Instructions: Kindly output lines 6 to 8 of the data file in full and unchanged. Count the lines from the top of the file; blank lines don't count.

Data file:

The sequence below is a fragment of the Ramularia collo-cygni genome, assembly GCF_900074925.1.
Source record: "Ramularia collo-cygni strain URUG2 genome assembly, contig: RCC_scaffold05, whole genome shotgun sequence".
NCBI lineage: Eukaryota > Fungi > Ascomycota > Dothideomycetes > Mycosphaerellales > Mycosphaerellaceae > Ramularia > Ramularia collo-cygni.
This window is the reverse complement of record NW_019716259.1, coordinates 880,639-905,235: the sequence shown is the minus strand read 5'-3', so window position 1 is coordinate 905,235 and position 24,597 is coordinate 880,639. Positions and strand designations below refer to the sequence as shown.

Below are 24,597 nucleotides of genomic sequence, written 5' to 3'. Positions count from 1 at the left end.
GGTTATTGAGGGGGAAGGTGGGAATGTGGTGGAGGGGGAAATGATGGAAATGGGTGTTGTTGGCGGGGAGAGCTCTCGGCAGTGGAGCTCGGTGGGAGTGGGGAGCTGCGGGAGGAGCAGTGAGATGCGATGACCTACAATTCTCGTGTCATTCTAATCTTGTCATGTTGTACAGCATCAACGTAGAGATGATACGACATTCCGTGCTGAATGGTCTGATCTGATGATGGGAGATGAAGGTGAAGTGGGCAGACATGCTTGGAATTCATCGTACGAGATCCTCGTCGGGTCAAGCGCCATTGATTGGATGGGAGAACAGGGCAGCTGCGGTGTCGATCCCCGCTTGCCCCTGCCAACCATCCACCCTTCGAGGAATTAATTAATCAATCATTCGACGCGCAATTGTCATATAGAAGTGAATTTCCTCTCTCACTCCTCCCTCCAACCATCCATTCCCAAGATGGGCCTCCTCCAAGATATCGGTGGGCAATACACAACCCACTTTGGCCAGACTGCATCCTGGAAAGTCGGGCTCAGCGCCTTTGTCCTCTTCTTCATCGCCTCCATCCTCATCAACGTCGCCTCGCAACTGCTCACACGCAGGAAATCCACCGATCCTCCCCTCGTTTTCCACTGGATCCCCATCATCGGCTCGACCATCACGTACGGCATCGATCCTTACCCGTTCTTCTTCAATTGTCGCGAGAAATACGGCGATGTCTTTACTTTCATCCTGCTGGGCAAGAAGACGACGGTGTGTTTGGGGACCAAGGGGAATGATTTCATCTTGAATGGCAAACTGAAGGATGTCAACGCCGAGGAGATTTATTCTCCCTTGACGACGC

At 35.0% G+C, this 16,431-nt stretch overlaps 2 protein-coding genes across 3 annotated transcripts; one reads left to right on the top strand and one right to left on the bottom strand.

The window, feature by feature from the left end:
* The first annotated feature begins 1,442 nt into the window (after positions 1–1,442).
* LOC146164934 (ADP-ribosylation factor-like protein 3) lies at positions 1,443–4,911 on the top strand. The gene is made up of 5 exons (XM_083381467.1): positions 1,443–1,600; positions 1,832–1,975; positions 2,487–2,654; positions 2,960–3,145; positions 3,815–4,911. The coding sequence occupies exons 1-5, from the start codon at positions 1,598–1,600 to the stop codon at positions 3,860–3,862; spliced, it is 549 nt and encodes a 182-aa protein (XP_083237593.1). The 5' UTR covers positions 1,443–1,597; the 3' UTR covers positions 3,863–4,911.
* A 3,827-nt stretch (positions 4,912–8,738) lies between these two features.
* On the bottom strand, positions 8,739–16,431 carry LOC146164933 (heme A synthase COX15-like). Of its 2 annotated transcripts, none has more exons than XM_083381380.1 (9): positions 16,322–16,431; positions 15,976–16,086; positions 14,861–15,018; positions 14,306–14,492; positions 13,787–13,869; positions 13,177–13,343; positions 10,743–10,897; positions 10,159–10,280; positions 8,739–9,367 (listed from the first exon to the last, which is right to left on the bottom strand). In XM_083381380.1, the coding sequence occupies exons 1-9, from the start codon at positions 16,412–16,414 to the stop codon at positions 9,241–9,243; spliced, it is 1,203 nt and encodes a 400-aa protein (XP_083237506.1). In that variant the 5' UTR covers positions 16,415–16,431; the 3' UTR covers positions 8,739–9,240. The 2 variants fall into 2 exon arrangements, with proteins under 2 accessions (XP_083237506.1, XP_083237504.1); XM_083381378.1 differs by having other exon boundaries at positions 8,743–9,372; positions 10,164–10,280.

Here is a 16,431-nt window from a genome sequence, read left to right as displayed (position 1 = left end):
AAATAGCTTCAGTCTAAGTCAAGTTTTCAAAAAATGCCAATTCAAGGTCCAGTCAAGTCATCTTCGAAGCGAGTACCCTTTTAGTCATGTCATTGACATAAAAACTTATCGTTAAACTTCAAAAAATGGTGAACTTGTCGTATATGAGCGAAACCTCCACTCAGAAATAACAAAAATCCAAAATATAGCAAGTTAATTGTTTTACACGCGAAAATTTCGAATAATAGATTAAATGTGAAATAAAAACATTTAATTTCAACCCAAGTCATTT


GGTTATTGAGGGGGAAGGTGGGAATGTGGTGGAGGGGGAAATGATGGAAATGGGTGTTGTTGGCGGGGAGAGCTCTCGGCAGTGGAGCTCGGTGGGAGTGGGGAGCTGCGGGAGGAGCAGTGAGATGCGATGACCTACAATTCTCGTGTCATTCTAATCTTGTCATGTTGTACAGCATCAACGTAGAGATGATACGACATTCCGTGCTGAATGGTCTGATCTGATGATGGGAGATGAAGGTGAAGTGGGCAGACATGCTTGGAATTCATCGTACGAGATCCTCGTCGGGTCAAGCGCCATTGATTGGATGGGAGAACAGGGCAGCTGCGGTGTCGATCCCCGCTTGCCCCTGCCAACCATCCACCCTTCGAGGAATTAATTAATCAATCATTCGACGCGCAATTGTCATATAGAAGTGAATTTCCTCTCTCACTCCTCCCTCCAACCATCCATTCCCAAGATGGGCCTCCTCCAAGATATCGGTGGGCAATACACAACCCACTTTGGCCAGACTGCATCCTGGAAAGTCGGGCTCAGCGCCTTTGTCCTCTTCTTCATCGCCTCCATCCTCATCAACGTCGCCTCGCAACTGCTCACACGCAGGAAATCCACCGATCCTCCCCTCGTTTTCCACTGGATCCCCATCATCGGCTCGACCATCACGTACGGCATCGATCCTTACCCGTTCTTCTTCAATTGTCGCGAGAAATACGGCGATGTCTTTACTTTCATCCTGCTGGGCAAGAAGACGACGGTGTGTTTGGGGACCAAGGGGAATGATTTCATCTTGAATGGCAAACTGAAGGATGTCAACGCCGAGGAGATTTATTCTCCCTTGACGACGC

At 35.0% G+C, this 16,431-nt stretch overlaps 2 protein-coding genes across 3 annotated transcripts; one reads left to right on the top strand and one right to left on the bottom strand.

The window, feature by feature from the left end: